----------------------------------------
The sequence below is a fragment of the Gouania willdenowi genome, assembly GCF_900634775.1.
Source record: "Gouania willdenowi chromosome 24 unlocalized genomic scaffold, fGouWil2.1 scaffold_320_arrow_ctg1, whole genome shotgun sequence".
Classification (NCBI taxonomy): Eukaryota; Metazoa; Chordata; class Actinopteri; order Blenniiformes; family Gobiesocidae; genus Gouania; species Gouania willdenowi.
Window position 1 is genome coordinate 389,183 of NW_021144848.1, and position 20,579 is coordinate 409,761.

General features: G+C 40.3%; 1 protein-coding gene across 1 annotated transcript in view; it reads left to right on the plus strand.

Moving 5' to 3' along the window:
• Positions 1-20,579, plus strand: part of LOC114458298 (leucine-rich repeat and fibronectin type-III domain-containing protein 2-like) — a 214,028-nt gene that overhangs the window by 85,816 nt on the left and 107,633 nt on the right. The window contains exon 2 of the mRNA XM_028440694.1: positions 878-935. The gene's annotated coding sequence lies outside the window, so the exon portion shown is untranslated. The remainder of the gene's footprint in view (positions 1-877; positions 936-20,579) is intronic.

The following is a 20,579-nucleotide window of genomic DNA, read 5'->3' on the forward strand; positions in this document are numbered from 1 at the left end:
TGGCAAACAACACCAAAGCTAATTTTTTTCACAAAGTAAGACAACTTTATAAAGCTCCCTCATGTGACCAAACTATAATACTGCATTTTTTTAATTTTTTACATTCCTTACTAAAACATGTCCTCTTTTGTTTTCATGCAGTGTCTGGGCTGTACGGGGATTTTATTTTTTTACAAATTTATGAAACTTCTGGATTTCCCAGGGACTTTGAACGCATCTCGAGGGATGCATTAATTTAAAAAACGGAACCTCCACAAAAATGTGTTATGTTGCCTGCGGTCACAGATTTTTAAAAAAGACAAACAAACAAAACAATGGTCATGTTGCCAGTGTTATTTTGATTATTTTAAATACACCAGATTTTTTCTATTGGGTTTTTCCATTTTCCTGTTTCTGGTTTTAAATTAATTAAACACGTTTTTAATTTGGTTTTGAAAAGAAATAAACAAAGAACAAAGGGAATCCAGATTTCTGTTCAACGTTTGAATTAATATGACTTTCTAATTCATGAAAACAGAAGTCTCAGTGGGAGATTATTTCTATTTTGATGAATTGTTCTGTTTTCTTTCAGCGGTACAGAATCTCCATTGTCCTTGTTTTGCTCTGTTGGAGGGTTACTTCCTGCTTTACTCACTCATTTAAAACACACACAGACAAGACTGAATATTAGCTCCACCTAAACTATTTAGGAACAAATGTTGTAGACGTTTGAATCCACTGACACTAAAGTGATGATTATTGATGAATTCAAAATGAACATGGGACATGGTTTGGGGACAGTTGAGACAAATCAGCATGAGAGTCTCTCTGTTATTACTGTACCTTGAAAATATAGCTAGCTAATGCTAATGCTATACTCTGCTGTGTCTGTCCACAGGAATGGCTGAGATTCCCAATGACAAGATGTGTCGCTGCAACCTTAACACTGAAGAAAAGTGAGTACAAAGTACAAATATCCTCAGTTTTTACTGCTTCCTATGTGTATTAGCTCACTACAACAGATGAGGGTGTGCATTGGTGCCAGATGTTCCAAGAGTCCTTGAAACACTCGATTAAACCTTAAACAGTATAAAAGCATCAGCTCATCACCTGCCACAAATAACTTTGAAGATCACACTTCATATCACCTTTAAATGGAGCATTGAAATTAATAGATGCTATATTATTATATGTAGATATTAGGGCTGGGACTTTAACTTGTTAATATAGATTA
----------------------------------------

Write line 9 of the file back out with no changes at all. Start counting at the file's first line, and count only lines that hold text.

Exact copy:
TGGCAAACAACACCAAAGCTAATTTTTTTCACAAAGTAAGACAACTTTATAAAGCTCCCTCATGTGACCAAACTATAATACTGCATTTTTTTAATTTTTTACATTCCTTACTAAAACATGTCCTCTTTTGTTTTCATGCAGTGTCTGGGCTGTACGGGGATTTTATTTTTTTACAAATTTATGAAACTTCTGGATTTCCCAGGGACTTTGAACGCATCTCGAGGGATGCATTAATTTAAAAAACGGAACCTCCACAAAAATGTGTTATGTTGCCTGCGGTCACAGATTTTTAAAAAAGACAAACAAACAAAACAATGGTCATGTTGCCAGTGTTATTTTGATTATTTTAAATACACCAGATTTTTTCTATTGGGTTTTTCCATTTTCCTGTTTCTGGTTTTAAATTAATTAAACACGTTTTTAATTTGGTTTTGAAAAGAAATAAACAAAGAACAAAGGGAATCCAGATTTCTGTTCAACGTTTGAATTAATATGACTTTCTAATTCATGAAAACAGAAGTCTCAGTGGGAGATTATTTCTATTTTGATGAATTGTTCTGTTTTCTTTCAGCGGTACAGAATCTCCATTGTCCTTGTTTTGCTCTGTTGGAGGGTTACTTCCTGCTTTACTCACTCATTTAAAACACACACAGACAAGACTGAATATTAGCTCCACCTAAACTATTTAGGAACAAATGTTGTAGACGTTTGAATCCACTGACACTAAAGTGATGATTATTGATGAATTCAAAATGAACATGGGACATGGTTTGGGGACAGTTGAGACAAATCAGCATGAGAGTCTCTCTGTTATTACTGTACCTTGAAAATATAGCTAGCTAATGCTAATGCTATACTCTGCTGTGTCTGTCCACAGGAATGGCTGAGATTCCCAATGACAAGATGTGTCGCTGCAACCTTAACACTGAAGAAAAGTGAGTACAAAGTACAAATATCCTCAGTTTTTACTGCTTCCTATGTGTATTAGCTCACTACAACAGATGAGGGTGTGCATTGGTGCCAGATGTTCCAAGAGTCCTTGAAACACTCGATTAAACCTTAAACAGTATAAAAGCATCAGCTCATCACCTGCCACAAATAACTTTGAAGATCACACTTCATATCACCTTTAAATGGAGCATTGAAATTAATAGATGCTATATTATTATATGTAGATATTAGGGCTGGGACTTTAACTTGTTAATATAGATTA